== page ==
Dedicated to Women's Lives: Mary Ann Sorrentino

By OBOS — April 22, 2009

From 2009 – 2011, Our Bodies Ourselves honored the work of women’s health advocates worldwide by asking readers to nominate their favorite women’s health hero. View all nominees by year: 2009, 2010, 2011

Entrant: Cynthia Weisbord

Nominee: Mary Ann Sorrentino, Former Executive Director of Planned Parenthood of Rhode Island (1977-1987)

For decades she has fought fearlessly and fiercely for the health rights of women. Mary Ann Sorrentino has spoken out on women’s behalf through a time and in a place which were rife with hostility toward the issue to which she devoted her formidable energies and her powerful  heart.

Mary Ann spent 10 years of her professional life as the  Executive Director of Planned Parenthood of Rhode Island. Respectful of the position of pro-life advocates she encountered as the most visible and vocal spokesperson for the reproductive rights of women in Rhode Island, she spoke clearly, repeatedly and forcefully working to secure the means for them to control their bodies and exercise  their reproductive rights.

Mary Ann’s resume reads as the biography of a woman dedicated to helping women (and men)  through a wide variety of roles. She began her professional life as a social caseworker, became an outpatient unit manager at Brigham and Women’s Hospital in Boston, then taught high school English and Italian. Her passionate commitment to the equality of women took her next to  Planned Parenthood of Rhode Island (PPRI).

She became the Executive Director of the agency in 1977. At a time when abortion was a heated national issue, Mary Ann spoke and acted to provide the medical services that would make reproductive freedom a reality for the women of Rhode Island, despite attacks, some vicious and personal, on her and her family. For five of the ten years Mary Ann headed the agency I worked as its Education Director and formed a close friendship with her.  That friendship and working relationship made me only too aware of the punishment to which Mary Ann was subjected by many groups and individuals.

During her tenure as Executive Director of PPRI, the statewide agency provided contraceptive and abortion services to a patient load of 10,000 patients annually. Mary Ann took a personal interest in the agency’s patients and played a highly visible and vocal role, speaking on radio, appearing on television and before the state legislature, and addressing groups throughout the state in a wide variety of settings.

She is indeed a role model for many Rhode Island women and was named the Woman of the Year in 1986 by the Rhode Island Business and Professional Women’s organization.  In that same year she was honored with the Margaret Sanger Award and  the National Organization of Women’s Susan B. Anthony Award.  Demonstrating her ongoing commitment to the cause of women’s health, her book  “The A Word – Abortion: Real Women, Tough Choices, Personal Freedom” was published in 2006.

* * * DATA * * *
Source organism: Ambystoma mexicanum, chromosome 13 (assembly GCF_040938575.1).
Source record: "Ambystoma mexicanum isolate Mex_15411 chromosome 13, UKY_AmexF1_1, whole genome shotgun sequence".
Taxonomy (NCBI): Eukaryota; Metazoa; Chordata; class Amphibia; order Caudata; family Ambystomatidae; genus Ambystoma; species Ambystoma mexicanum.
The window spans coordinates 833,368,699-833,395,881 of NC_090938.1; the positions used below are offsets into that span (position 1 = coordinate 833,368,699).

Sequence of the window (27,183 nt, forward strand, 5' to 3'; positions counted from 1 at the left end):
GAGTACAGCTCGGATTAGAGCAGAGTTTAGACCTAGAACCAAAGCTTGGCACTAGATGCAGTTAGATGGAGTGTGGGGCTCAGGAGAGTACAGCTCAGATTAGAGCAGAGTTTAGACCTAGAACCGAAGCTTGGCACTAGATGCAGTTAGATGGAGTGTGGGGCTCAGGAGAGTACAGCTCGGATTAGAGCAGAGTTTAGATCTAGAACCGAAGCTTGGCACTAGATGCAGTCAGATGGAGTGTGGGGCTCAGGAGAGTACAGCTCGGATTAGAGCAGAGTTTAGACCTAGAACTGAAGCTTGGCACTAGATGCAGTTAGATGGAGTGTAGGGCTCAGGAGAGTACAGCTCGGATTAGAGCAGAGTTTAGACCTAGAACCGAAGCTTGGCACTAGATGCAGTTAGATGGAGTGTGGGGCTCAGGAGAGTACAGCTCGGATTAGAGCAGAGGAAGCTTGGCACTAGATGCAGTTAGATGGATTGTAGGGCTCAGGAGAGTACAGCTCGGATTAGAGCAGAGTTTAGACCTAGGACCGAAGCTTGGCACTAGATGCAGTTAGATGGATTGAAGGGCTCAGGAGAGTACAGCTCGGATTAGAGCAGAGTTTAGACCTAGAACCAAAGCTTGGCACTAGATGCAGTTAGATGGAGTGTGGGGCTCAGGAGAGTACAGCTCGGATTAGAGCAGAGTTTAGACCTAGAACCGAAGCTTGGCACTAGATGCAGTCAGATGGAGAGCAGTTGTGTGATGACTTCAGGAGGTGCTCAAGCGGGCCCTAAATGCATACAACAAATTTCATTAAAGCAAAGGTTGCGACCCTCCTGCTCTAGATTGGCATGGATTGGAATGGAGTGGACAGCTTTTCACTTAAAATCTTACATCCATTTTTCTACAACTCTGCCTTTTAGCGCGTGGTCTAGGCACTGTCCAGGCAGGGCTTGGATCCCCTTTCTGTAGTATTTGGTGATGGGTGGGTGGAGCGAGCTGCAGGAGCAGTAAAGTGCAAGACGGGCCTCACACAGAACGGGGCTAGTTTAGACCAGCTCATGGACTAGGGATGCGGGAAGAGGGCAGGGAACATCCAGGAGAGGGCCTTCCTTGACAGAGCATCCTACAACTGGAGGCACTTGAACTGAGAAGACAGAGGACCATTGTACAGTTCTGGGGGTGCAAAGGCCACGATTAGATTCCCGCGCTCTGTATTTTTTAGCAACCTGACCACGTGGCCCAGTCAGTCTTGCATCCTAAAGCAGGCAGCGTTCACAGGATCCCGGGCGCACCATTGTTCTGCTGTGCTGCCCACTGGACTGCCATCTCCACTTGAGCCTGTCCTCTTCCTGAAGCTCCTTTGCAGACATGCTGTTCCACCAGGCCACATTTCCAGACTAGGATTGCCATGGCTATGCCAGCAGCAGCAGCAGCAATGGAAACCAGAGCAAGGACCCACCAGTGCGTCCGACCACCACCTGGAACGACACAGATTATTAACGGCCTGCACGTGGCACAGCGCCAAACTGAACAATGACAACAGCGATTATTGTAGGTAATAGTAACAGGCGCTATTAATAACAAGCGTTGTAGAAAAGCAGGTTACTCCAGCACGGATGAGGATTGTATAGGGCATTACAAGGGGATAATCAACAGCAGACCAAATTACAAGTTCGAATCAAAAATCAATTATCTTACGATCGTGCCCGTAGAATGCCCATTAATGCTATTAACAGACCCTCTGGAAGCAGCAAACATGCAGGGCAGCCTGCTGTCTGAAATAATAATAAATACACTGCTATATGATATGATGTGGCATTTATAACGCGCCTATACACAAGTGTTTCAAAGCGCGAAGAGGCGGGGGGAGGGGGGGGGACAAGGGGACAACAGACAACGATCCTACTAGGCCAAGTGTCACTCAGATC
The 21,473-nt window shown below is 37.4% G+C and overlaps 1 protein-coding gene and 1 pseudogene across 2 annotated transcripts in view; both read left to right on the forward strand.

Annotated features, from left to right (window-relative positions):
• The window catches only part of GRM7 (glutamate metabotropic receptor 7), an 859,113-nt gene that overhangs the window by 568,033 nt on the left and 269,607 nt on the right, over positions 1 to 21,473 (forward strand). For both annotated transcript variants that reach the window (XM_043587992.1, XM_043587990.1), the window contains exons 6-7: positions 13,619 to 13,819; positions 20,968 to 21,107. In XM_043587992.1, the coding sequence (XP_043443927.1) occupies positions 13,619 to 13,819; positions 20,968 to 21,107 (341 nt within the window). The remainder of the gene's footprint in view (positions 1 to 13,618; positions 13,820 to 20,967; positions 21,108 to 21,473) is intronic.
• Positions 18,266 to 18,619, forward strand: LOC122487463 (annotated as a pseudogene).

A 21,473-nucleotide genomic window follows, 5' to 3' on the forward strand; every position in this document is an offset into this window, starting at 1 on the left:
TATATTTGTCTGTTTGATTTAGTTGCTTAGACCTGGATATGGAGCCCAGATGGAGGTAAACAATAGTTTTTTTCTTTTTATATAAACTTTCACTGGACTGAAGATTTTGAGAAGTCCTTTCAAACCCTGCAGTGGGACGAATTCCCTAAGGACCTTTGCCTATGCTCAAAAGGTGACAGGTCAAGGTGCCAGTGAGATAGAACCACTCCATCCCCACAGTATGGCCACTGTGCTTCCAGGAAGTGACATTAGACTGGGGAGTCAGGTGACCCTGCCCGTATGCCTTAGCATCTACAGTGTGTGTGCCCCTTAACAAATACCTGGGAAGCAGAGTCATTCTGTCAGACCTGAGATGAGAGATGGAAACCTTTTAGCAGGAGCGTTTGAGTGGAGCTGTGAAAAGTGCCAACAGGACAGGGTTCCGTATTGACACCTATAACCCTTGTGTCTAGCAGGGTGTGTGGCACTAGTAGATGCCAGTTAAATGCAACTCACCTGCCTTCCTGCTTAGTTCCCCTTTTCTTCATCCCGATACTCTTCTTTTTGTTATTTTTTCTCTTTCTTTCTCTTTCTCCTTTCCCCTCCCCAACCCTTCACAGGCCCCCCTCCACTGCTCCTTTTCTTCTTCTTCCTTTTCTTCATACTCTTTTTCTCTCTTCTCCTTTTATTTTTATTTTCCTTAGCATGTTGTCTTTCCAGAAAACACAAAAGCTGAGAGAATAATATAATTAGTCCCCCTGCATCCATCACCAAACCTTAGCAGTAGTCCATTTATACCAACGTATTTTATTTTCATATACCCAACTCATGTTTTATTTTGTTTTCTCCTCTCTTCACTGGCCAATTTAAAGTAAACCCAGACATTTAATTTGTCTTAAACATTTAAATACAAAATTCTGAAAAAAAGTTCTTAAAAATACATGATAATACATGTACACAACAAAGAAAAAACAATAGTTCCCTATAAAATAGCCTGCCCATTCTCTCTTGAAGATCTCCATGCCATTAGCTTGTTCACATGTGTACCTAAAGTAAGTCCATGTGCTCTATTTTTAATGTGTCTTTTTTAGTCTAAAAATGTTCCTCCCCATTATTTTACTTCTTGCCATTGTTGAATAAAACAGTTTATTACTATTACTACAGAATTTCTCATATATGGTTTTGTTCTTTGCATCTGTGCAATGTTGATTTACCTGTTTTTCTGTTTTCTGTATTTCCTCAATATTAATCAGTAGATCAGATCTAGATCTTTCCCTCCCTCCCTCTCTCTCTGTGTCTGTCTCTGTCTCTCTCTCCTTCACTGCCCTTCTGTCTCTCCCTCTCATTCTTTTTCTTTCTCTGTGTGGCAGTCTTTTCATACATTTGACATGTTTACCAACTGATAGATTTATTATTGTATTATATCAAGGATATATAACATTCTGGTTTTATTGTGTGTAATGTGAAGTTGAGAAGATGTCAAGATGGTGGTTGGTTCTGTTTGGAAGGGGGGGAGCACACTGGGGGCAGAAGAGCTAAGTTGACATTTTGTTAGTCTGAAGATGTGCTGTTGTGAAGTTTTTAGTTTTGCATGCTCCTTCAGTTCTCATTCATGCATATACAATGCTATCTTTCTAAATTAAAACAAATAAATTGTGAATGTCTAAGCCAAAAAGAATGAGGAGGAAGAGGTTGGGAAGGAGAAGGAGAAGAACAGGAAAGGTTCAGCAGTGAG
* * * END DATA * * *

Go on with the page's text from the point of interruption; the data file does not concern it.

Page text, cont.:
Following her tenure at Planned Parenthood, Mary Ann has worked tirelessly  to help those in need and in fact all of her community.  She has hosted a radio talk show offering a mixture of news, humor and  continuing her advocacy for women’s health issues.

Her radio hostessing brought  her several awards, both national and local. She has served on the boards of the Rhode Island Rape Crisis Center and the National Abortion Federation. She was given the Exceptional Service Award by the Rhode Island Department of Health after working as a member and then Chair of the department’s Family Planning Advisory Council.

She currently contributes columns to several newspapers, as always using access to the public ear to advance the cause of women’s health when appropriate.

These accomplishments and activities are only a part of the life story of a woman motivated by the need to help her fellow human beings,  and highlighted by her passion to advance women’s health.  She is indeed a heroine for the many who have been recipients of her professional and personal acts of caring and kindness.

I am proud to count her as a friend and enthusiastic about recognizing her contributions to women’s health as well as to various other constituents of the community in which she has lived her life and to which she has given her extraordinary talents and energy.

Mary Ann is surely a worthy “Women’s Health Hero” having devoted herself in so very many ways to women’s bodies, to women’s selves.

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